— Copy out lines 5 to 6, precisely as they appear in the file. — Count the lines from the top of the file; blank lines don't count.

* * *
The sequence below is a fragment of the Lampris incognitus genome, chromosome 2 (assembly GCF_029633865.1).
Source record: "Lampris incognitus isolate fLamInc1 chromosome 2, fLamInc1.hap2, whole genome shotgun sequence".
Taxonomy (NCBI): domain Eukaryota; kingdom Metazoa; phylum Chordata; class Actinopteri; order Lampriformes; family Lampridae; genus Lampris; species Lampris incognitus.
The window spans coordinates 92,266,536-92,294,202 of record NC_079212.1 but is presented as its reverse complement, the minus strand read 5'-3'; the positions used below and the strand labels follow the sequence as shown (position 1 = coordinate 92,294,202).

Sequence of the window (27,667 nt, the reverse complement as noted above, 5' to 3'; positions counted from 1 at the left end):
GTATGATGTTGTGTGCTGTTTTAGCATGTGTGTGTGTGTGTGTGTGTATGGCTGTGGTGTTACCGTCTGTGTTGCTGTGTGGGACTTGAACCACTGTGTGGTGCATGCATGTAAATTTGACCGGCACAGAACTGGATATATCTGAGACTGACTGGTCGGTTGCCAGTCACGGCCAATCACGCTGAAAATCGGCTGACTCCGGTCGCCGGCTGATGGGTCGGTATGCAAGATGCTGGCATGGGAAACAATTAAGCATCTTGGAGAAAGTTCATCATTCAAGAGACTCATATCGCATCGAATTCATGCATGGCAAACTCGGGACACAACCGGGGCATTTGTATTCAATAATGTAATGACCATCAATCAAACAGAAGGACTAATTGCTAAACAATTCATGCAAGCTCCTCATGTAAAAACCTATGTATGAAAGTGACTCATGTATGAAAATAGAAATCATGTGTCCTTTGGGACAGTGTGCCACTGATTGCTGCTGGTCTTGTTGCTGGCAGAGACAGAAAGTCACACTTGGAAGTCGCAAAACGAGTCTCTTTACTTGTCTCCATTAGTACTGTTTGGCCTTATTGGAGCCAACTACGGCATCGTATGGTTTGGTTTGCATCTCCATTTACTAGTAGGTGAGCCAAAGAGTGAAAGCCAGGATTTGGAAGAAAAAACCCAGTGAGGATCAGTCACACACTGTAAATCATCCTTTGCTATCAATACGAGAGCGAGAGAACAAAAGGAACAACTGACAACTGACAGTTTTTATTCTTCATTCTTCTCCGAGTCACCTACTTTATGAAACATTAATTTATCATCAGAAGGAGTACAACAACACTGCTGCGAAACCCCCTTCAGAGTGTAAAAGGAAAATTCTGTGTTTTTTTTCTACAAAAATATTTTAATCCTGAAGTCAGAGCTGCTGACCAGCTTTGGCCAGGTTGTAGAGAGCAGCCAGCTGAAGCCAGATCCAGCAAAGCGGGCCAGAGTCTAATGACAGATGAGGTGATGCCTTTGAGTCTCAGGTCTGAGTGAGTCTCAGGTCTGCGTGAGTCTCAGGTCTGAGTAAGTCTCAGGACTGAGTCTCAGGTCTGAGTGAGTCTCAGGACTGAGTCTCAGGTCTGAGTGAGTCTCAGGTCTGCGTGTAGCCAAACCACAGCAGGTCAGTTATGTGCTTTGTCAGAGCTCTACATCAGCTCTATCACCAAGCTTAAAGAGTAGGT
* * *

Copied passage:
Sequence of the window (27,667 nt, the reverse complement as noted above, 5' to 3'; positions counted from 1 at the left end):
GTATGATGTTGTGTGCTGTTTTAGCATGTGTGTGTGTGTGTGTGTGTATGGCTGTGGTGTTACCGTCTGTGTTGCTGTGTGGGACTTGAACCACTGTGTGGTGCATGCATGTAAATTTGACCGGCACAGAACTGGATATATCTGAGACTGACTGGTCGGTTGCCAGTCACGGCCAATCACGCTGAAAATCGGCTGACTCCGGTCGCCGGCTGATGGGTCGGTATGCAAGATGCTGGCATGGGAAACAATTAAGCATCTTGGAGAAAGTTCATCATTCAAGAGACTCATATCGCATCGAATTCATGCATGGCAAACTCGGGACACAACCGGGGCATTTGTATTCAATAATGTAATGACCATCAATCAAACAGAAGGACTAATTGCTAAACAATTCATGCAAGCTCCTCATGTAAAAACCTATGTATGAAAGTGACTCATGTATGAAAATAGAAATCATGTGTCCTTTGGGACAGTGTGCCACTGATTGCTGCTGGTCTTGTTGCTGGCAGAGACAGAAAGTCACACTTGGAAGTCGCAAAACGAGTCTCTTTACTTGTCTCCATTAGTACTGTTTGGCCTTATTGGAGCCAACTACGGCATCGTATGGTTTGGTTTGCATCTCCATTTACTAGTAGGTGAGCCAAAGAGTGAAAGCCAGGATTTGGAAGAAAAAACCCAGTGAGGATCAGTCACACACTGTAAATCATCCTTTGCTATCAATACGAGAGCGAGAGAACAAAAGGAACAACTGACAACTGACAGTTTTTATTCTTCATTCTTCTCCGAGTCACCTACTTTATGAAACATTAATTTATCATCAGAAGGAGTACAACAACACTGCTGCGAAACCCCCTTCAGAGTGTAAAAGGAAAATTCTGTGTTTTTTTTCTACAAAAATATTTTAATCCTGAAGTCAGAGCTGCTGACCAGCTTTGGCCAGGTTGTAGAGAGCAGCCAGCTGAAGCCAGATCCAGCAAAGCGGGCCAGAGTCTAATGACAGATGAGGTGATGCCTTTGAGTCTCAGGTCTGAGTGAGTCTCAGGTCTGCGTGAGTCTCAGGTCTGAGTAAGTCTCAGGACTGAGTCTCAGGTCTGAGTGAGTCTCAGGACTGAGTCTCAGGTCTGAGTGAGTCTCAGGTCTGCGTGTAGCCAAACCACAGCAGGTCAGTTATGTGCTTTGTCAGAGCTCTACATCAGCTCTATCACCAAGCTTAAAGAGTAGGT